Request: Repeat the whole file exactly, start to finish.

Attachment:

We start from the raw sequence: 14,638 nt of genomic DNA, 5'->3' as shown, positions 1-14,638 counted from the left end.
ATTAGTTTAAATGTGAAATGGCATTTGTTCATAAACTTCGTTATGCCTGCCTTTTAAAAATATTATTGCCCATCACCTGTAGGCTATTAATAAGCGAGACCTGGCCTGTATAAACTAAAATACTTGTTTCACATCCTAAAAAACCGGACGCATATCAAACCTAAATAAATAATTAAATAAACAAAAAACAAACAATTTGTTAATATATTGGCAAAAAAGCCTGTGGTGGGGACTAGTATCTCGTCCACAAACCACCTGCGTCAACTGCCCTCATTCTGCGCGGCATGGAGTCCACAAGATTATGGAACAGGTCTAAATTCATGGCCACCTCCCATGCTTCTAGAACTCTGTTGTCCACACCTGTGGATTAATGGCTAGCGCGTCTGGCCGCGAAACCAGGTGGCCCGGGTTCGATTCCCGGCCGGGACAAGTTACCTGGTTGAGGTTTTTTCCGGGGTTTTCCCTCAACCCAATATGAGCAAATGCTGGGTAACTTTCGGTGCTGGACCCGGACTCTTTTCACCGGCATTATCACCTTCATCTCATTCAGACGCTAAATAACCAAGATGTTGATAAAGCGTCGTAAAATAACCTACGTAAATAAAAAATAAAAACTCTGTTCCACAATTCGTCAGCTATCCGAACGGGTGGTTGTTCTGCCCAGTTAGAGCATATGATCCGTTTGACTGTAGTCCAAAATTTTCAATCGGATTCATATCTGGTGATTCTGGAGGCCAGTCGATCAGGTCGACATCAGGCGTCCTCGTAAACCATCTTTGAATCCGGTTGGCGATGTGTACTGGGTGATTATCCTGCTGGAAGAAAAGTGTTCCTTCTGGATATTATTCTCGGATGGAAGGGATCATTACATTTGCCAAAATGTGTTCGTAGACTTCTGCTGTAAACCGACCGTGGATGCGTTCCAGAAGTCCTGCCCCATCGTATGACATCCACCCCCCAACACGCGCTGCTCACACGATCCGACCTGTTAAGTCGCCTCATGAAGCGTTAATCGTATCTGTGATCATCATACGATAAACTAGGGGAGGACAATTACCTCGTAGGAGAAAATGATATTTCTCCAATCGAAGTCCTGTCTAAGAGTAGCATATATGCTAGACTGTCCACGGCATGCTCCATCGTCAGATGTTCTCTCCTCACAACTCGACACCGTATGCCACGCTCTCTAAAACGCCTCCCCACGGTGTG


We start from the raw sequence: 14,638 nt of genomic DNA, 5'->3' as shown, positions 1-14,638 counted from the left end.
ATTAGTTTAAATGTGAAATGGCATTTGTTCATAAACTTCGTTATGCCTGCCTTTTAAAAATATTATTGCCCATCACCTGTAGGCTATTAATAAGCGAGACCTGGCCTGTATAAACTAAAATACTTGTTTCACATCCTAAAAAACCGGACGCATATCAAACCTAAATAAATAATTAAATAAACAAAAAACAAACAATTTGTTAATATATTGGCAAAAAAGCCTGTGGTGGGGACTAGTATCTCGTCCACAAACCACCTGCGTCAACTGCCCTCATTCTGCGCGGCATGGAGTCCACAAGATTATGGAACAGGTCTAAATTCATGGCCACCTCCCATGCTTCTAGAACTCTGTTGTCCACACCTGTGGATTAATGGCTAGCGCGTCTGGCCGCGAAACCAGGTGGCCCGGGTTCGATTCCCGGCCGGGACAAGTTACCTGGTTGAGGTTTTTTCCGGGGTTTTCCCTCAACCCAATATGAGCAAATGCTGGGTAACTTTCGGTGCTGGACCCGGACTCTTTTCACCGGCATTATCACCTTCATCTCATTCAGACGCTAAATAACCAAGATGTTGATAAAGCGTCGTAAAATAACCTACGTAAATAAAAAATAAAAACTCTGTTCCACAATTCGTCAGCTATCCGAACGGGTGGTTGTTCTGCCCAGTTAGAGCATATGATCCGTTTGACTGTAGTCCAAAATTTTCAATCGGATTCATATCTGGTGATTCTGGAGGCCAGTCGATCAGGTCGACATCAGGCGTCCTCGTAAACCATCTTTGAATCCGGTTGGCGATGTGTACTGGGTGATTATCCTGCTGGAAGAAAAGTGTTCCTTCTGGATATTATTCTCGGATGGAAGGGATCATTACATTTGCCAAAATGTGTTCGTAGACTTCTGCTGTAAACCGACCGTGGATGCGTTCCAGAAGTCCTGCCCCATCGTATGACATCCACCCCCCAACACGCGCTGCTCACACGATCCGACCTGTTAAGTCGCCTCATGAAGCGTTAATCGTATCTGTGATCATCATACGATAAACTAGGGGAGGACAATTACCTCGTAGGAGAAAATGATATTTCTCCAATCGAAGTCCTGTCTAAGAGTAGCATATATGCTAGACTGTCCACGGCATGCTCCATCGTCAGATGTTCTCTCCTCACAACTCGACACCGTATGCCACGCTCTCTAAAACGCCTCCCCACGGTGTG